It is with great sadness and overwhelming relief that I announce my separation from one of the most formative relationships I’ve had here in Houston: my house.
When I first started house hunting, I wasn’t sure if I’d be coming solo or not. After a lot of searching, both on Craigslist and in my soul, the stars aligned. I broke up with my SO and SF, signed a lease, and moved into the cutest little Craftsman fourplex in Houston.
The year and a half that followed, I counted my blessings. My two roommates and I grew close. I counseled one through a serious break-up and watched the other one build a relationship from scratch. We hosted holiday gatherings and boozy parties, had lazy brunches and countless heart-to-hearts. One night, my roommate nearly fell through my ceiling while rummaging in the attic; another night, my neighbors banded together to help cut a tree fallen atop my car.
I grew my community within the walls of Lovett House, holding weekly Bachelor-watching sessions and wine & taco nights for my friends. Other evenings, I’d invite a slew of people over for our favorite kinds of games: board games, drinking games, and pre-gaming. In between big events, I would hang out on the couch and study with the light pouring through the windows and my roommate’s dog, Dexter, at my feet. It was so nice.
It was also in Lovett House that my heart healed and I ~learnd 2 luv~ again. I can still picture it clearly… The early morning light would filter in through the palm trees outside my window, casting soft shadows in my room. I’d walk into the kitchen and open the back door to see KT standing there in a daze from his overnight shift. I’d put a bowl of food in front of him and, when he was ready, we’d lay down and talk about how absolutely lost we were in our training programs. The two of us, from opposite sides of the country, spent countless sleepy afternoons trying to figure out our place on the Gulf Coast.
I made so many sweet memories in Lovett House… but it wasn’t always easy. I learned a few hard lessons, challenging my faith in humanity.
One night, my house was broken into while we were sleeping inside. At 3 am on a summer night, KT and I were startled awake by a light floating in the darkness. It immediately went dark when KT called out, prompting me to jump to the most obvious conclusion: the house was haunted. (Duh.)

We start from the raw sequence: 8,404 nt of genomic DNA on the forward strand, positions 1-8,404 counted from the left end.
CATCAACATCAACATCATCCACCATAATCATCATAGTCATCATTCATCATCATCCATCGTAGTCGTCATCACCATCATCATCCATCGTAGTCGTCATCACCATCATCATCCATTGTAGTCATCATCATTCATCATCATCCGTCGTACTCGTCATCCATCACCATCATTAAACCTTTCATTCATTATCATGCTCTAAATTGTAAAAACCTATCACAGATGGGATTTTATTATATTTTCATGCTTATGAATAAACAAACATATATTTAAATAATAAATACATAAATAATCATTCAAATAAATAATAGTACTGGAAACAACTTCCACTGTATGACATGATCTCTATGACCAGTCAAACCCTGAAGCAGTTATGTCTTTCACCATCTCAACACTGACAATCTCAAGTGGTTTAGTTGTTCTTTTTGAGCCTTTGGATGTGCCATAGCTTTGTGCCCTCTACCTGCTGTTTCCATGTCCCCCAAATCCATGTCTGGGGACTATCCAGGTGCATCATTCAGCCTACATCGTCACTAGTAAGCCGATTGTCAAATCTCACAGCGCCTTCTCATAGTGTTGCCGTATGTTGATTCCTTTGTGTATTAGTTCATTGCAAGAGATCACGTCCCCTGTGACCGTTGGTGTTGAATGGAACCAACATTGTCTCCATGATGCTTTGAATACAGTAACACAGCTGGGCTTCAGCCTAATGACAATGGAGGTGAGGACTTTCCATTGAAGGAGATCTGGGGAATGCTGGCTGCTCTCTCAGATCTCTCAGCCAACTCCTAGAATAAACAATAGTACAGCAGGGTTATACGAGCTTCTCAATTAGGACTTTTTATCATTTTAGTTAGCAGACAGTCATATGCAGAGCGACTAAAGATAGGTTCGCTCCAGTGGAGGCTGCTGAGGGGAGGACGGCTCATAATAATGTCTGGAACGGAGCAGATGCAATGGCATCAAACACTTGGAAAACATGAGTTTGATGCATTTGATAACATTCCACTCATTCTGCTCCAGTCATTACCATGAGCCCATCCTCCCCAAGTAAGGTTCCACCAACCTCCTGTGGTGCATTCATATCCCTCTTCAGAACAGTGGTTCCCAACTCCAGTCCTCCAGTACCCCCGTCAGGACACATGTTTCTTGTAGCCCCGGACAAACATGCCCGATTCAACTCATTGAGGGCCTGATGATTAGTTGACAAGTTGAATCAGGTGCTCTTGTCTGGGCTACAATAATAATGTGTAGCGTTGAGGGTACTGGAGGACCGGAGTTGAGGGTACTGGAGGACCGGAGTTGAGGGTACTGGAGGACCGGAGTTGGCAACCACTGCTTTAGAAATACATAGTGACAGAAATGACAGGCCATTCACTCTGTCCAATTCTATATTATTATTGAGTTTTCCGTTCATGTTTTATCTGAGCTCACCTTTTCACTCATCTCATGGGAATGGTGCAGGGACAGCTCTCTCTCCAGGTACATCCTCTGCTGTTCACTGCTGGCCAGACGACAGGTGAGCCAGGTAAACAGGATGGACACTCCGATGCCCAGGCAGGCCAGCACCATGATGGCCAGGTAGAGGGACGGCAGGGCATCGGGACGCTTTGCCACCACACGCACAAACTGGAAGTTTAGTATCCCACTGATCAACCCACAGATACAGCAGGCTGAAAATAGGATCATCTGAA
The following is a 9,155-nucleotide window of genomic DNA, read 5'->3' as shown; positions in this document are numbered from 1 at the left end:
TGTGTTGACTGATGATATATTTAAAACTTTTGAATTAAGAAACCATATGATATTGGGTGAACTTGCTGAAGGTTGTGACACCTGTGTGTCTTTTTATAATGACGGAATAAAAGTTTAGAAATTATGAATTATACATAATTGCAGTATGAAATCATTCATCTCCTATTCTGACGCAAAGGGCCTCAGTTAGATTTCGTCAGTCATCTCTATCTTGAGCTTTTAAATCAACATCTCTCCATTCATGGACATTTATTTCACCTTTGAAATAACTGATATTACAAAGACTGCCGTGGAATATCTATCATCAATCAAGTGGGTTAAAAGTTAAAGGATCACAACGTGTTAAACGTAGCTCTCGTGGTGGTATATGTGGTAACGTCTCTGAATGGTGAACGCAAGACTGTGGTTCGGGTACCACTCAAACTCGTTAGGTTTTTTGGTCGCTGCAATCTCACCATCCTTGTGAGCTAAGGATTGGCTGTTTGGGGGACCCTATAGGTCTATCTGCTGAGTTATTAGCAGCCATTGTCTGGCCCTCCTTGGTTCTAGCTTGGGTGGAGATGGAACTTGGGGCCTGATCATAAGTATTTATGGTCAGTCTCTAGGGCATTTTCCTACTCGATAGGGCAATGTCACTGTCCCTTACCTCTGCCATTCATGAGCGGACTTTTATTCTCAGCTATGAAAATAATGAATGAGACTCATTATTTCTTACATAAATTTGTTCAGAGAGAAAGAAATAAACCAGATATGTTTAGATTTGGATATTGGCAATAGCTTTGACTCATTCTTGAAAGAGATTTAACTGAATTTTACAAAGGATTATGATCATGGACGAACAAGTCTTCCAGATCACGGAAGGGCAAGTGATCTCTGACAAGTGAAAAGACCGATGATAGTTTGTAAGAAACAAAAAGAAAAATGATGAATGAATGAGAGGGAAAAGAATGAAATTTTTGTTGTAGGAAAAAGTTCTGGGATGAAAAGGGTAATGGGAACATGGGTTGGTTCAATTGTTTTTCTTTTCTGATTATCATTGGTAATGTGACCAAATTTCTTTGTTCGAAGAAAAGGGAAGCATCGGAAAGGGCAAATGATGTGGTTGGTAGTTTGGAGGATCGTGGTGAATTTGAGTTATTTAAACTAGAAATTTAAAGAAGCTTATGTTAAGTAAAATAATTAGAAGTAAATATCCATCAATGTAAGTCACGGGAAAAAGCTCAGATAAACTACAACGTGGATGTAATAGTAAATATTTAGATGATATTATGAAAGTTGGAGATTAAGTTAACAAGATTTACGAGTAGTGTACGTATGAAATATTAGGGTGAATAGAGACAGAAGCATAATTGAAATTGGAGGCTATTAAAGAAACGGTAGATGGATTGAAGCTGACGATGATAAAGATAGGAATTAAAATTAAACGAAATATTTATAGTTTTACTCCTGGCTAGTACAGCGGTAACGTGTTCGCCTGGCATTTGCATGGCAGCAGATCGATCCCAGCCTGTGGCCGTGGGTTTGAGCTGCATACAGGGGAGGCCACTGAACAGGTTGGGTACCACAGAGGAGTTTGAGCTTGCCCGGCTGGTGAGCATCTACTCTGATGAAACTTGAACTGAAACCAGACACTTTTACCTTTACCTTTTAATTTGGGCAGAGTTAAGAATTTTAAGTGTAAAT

As it turned out, an intruder had snuck into the house (!!!), removing his shoes to move more quietly across our creaky wood floors. He’d opened the door to my bedroom, shining his phone light into the room a few times. When we woke up, he ran out of the house and left his Vans behind. We called the police, notified the landlord, and had our locks changed immediately. I can only hope it was a crime of opportunity, given that the dude hadn’t taken a single thing in a house of three young women.
Notably, however, the greatest threat to the house came from within.
My roommate P and I went to the Beyonce concert together, hosted joint birthday parties, and bonded over our love for bike rides and boys… until she decided to AirBnB our apartment. When we called her out on breaking the ground rules we’d set, she refused to cancel the rental. After many cinematic screaming matches, my other roommate E went to the landlord. Shit hit the fan. P began harassing E: kicking her off the internet, parking in her space, telling her to get off of her couch, even getting her boyfriend in on the verbal abuse — to the point that E moved out and started paying two rents. I took refuge elsewhere until we could find people to take over the lease, after which point I kindly and clearly cut ties with P. I’d seen a dark side of her, and I wasn’t interested in being friends with such a mean and irrational person. Her response? An avalanche of nitpicking texts, capped by this email: “You might tell me I was wrong and petty and you might be right, but friends stick together… It’s insane and I don’t really get it but oh welllllll”. Right.
My time at Lovett House drew to an abrupt, but necessary, close. I thought I’d spend more time there than I did — but (as I have learned repeatedly, being in my 20s), things don’t always work out as expected. Still, I am grateful for all that I’ve experienced in our little duplex of three girls and a dog. Lovett House was lovely while it lasted.